How Quarantine Changed my Delivery Patterns

May 19, 2020 | Drinks, Explore Toronto, Food

I used to be very reserved when it came to food delivery. I would stick to only ordering ‘traditional’ delivery items – pizza, Chinese, Thai, Indian – that felt low risk. I worried that if I were to branch outside of those staples, I would end up with soggy mush and money not-well spent. Traditional delivery offerings feel safe – you know it will arrive warm and in decent condition, and if it doesn’t, at least it is easy to reheat.

Oh, how I had been missing out!

In today’s times, where I can no longer just venture out to eat the ‘real thing’ at a restaurant, I’ve explored further into the delivery world. With the vast majority of my experiences being overwhelmingly positive, I’m certain it has changed how I will order food even after quarantine.

Ordering delivery or takeout has also been my small way helping support local restaurants, suppliers, and bars through this unprecedented time. I’ve been astounded at the ingenuity and resilience that many owners have demonstrated as they’ve pivoted their offerings in an effort to battle this difficult phase.

Read on for what I’ve discovered in Toronto…

Make-At-Home Meal Kits

Buca Carbonara Kit
Ferro Bar Make-At-Home Pizza

Speaking of pivoting, since quarantine was enforced, many restaurants have launched make-at-home meal kits. Whether you’re cooking for yourself or with a loved one, the kits are a great way to enjoy restaurant quality meals with the added satisfaction that you contributed to the end result.

My favourites have been the Pizza Margherita Tradizionale Kit from Ferro Bar Café, the Carbonara Kit and Nodini Kit from Buca, and the Red Curry Meal Kit from Sala Modern Thai Kitchen & Bar.

Stay tuned for a comprehensive list of meal kits that I’m dying to try!

Cocktails & Alcohol

With Ontario now allowing alcohol deliveries, many bars have transitioned to selling make-at-home cocktail kits, and many restaurants, breweries and distilleries are offering local alcohol deliveries.  I’ve had beer hand-delivered by friends at True History Brewing and enjoyed incredible make-at-home “Get Hype and Skype!” cocktails delivered from Project Gigglewater.

Also, don’t be afraid to order through Instagram (as long as it is a reputable company) – I’ve ordered True History & Project Gigglewater, as well as plants via instagram during quarantine! You generally pay by e-transfer or call and provide them with your credit card information.

I’ve even had wine delivered to my mom in NYC for Mother’s Day, along with a make-at-home pasta kit from Rezdôra.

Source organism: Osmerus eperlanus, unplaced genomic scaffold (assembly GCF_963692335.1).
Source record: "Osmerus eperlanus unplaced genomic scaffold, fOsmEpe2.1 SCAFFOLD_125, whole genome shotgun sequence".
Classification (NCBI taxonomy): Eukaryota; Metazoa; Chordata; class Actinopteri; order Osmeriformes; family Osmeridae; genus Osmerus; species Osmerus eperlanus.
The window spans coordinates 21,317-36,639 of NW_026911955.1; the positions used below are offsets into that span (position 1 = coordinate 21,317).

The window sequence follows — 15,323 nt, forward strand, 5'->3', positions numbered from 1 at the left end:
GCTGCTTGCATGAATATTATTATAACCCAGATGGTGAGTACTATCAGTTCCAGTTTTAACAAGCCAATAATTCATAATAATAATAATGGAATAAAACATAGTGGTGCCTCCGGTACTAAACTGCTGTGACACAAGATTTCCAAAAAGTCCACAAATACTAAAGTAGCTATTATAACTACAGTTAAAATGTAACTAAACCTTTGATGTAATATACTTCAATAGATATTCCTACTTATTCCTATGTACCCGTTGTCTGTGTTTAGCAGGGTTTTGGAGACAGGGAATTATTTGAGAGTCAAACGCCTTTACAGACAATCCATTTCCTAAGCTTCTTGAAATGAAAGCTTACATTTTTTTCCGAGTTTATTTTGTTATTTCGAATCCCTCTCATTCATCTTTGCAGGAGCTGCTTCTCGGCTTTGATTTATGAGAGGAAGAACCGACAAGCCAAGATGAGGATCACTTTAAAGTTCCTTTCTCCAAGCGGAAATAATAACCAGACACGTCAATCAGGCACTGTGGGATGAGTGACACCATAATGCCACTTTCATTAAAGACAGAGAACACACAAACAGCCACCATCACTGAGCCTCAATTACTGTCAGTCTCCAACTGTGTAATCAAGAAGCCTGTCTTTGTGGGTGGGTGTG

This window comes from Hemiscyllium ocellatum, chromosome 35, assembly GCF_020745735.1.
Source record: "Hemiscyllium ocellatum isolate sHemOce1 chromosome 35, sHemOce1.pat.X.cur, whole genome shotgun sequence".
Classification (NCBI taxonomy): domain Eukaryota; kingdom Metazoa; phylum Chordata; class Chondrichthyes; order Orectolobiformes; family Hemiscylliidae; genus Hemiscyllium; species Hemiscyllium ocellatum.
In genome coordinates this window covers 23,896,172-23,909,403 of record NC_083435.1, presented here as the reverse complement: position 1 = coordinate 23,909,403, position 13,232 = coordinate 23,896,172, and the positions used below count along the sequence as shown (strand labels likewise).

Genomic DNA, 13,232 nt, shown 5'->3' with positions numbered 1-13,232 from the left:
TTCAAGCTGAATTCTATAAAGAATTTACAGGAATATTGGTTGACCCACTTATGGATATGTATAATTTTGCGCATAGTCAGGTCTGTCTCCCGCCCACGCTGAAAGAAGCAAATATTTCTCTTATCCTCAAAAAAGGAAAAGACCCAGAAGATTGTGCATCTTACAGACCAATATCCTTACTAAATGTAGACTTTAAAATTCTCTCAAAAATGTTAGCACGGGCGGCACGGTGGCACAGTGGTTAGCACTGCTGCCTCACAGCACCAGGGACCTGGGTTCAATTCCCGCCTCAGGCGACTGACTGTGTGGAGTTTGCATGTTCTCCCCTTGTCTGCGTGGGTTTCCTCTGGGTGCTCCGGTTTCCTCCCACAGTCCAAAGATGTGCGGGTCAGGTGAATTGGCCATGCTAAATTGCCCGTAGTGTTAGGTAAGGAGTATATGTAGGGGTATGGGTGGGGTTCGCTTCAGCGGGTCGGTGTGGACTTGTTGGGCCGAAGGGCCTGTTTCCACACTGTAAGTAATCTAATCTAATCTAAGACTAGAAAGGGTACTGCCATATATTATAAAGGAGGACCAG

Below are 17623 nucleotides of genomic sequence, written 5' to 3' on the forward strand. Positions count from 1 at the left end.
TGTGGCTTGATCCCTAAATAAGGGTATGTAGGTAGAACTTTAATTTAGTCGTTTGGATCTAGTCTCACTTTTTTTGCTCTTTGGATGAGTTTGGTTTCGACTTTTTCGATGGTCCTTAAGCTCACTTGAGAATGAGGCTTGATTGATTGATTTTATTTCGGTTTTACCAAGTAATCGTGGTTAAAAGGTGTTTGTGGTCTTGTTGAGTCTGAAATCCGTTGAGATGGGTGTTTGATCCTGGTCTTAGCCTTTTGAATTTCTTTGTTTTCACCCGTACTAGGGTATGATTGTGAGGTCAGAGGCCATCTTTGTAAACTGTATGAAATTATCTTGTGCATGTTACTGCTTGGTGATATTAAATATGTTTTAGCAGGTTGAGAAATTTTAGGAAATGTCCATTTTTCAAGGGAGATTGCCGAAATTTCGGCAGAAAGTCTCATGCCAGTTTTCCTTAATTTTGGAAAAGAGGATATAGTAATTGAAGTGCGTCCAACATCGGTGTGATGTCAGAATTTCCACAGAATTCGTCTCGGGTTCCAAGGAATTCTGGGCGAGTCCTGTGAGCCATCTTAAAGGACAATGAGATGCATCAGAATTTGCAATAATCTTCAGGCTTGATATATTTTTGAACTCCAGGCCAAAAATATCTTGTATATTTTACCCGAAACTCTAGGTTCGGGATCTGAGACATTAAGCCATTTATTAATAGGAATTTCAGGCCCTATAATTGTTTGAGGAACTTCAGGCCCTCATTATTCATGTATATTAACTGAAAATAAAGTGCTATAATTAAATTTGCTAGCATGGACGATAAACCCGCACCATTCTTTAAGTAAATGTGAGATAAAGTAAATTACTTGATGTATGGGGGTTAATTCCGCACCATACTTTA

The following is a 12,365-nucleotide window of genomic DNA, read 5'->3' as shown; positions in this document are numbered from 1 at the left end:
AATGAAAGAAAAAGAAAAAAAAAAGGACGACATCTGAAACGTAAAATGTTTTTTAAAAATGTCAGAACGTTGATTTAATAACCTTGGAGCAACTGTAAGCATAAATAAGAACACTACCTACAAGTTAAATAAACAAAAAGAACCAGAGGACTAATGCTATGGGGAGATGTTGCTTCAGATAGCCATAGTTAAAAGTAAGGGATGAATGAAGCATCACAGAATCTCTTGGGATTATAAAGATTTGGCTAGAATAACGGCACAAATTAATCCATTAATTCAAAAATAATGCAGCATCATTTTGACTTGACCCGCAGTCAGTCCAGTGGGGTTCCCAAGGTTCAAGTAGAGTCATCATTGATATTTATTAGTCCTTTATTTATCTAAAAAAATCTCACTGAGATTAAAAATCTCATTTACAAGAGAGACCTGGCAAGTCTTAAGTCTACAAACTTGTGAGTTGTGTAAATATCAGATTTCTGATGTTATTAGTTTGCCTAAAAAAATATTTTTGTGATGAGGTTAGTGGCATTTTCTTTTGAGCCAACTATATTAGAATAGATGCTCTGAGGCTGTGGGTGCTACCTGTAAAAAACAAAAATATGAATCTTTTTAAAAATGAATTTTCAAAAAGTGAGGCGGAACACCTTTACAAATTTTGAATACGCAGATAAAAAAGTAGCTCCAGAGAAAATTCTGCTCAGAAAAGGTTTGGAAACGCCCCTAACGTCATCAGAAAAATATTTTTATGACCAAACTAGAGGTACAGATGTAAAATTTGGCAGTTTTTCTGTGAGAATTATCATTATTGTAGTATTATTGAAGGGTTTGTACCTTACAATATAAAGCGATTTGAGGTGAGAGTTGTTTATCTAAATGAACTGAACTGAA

Stay tuned for more on make-at-home cocktails!

Project GIgglewater Cocktail Kit
Project Gigglewater Cocktails
True History Brewing


Booyah Ice Cream Sandwich
Craque du Creme Brussels Waffles

I honestly used to think that ordering dessert delivery was the last thing I’d do. Then my work started to order Craig’s Cookies for celebrations, and I was hooked. Lately, I’ve forayed into ordering pints of ice cream – and no, it didn’t melt on the drive over. Shockingly – it’s the same process as when you drive ice cream home from the grocery store, only delivery couriers actually have insulated bags to keep the ice cream cold. … so yes, it delivered just fine!

My favourites so far have been homemade chocolate chip cookie dough ice cream & fresh cookies from Booyah (for ice cream sandwiches, of course!), individual crème brûlée pots and Brussels waffles from Craque du Crème, and to-die-for coconut cream pie from Fourth Man in the Fire (I’ve since re-ordered this!).

Expanding beyond the ‘traditional’ takeout / delivery options

Stepping out beyond the traditional delivery items has unlocked a world of possibilities for me. Whether you want a rack of lamb or freshly seared scallops from Brown’s Bistro, PEI mussels or a lobster roll from OysterMine, burgers for every craving, or fresh hummus, pita and tabbouleh salad from Parallel, I assure you it all exists.

Some restaurants have gotten really savvy about how they package meals, separating salad dressings or sauces for you to add at home, ensuring the food doesn’t get soggy before it hits your plate.

I’ll caveat this section with – although most of my experiences have been fantastic, they aren’t all perfect. For example, I’ve had some incredible burgers (Harry’s Charbroiled, Cabano’s & Chen Chen’s Hot Chicken) but I’ve also had some that arrived with a soggy bottom bun. Consider ordering from places closer to  home and provide feedback directly to restaurants (rather than posting a negative review online) when something doesn’t travel well. Give them the opportunity to adjust their packaging, and consider giving them another try when they do.



Is it just me, or has it been moderately terrifying darting down one-way aisles, attempting to touch as little as possible, while maintaining six feet of separation from everyone in busy grocery stores?

In an attempt to avoid the mayhem, I’ve opted to order delivery direct from suppliers or local shops. I’ve found that a lot of places have comparable prices to your regular grocery stores, especially if you order products directly from the supplier. Many also offer low or no delivery fees with a certain basket size.

My favourites so far have been produce from Country Boy’s Produce and meat and dairy from Kendall Hill Farms.

More to come on other at-home-grocery delivery options.

What Next?

I’m thinking of venturing into the world of brunch delivery. Aside from a MacDonald’s egg McMuffin, I am still skeptical about how well brunch delivers, but stay tuned!


Join the mailing list to receive the latest updates!

Stay Tuned!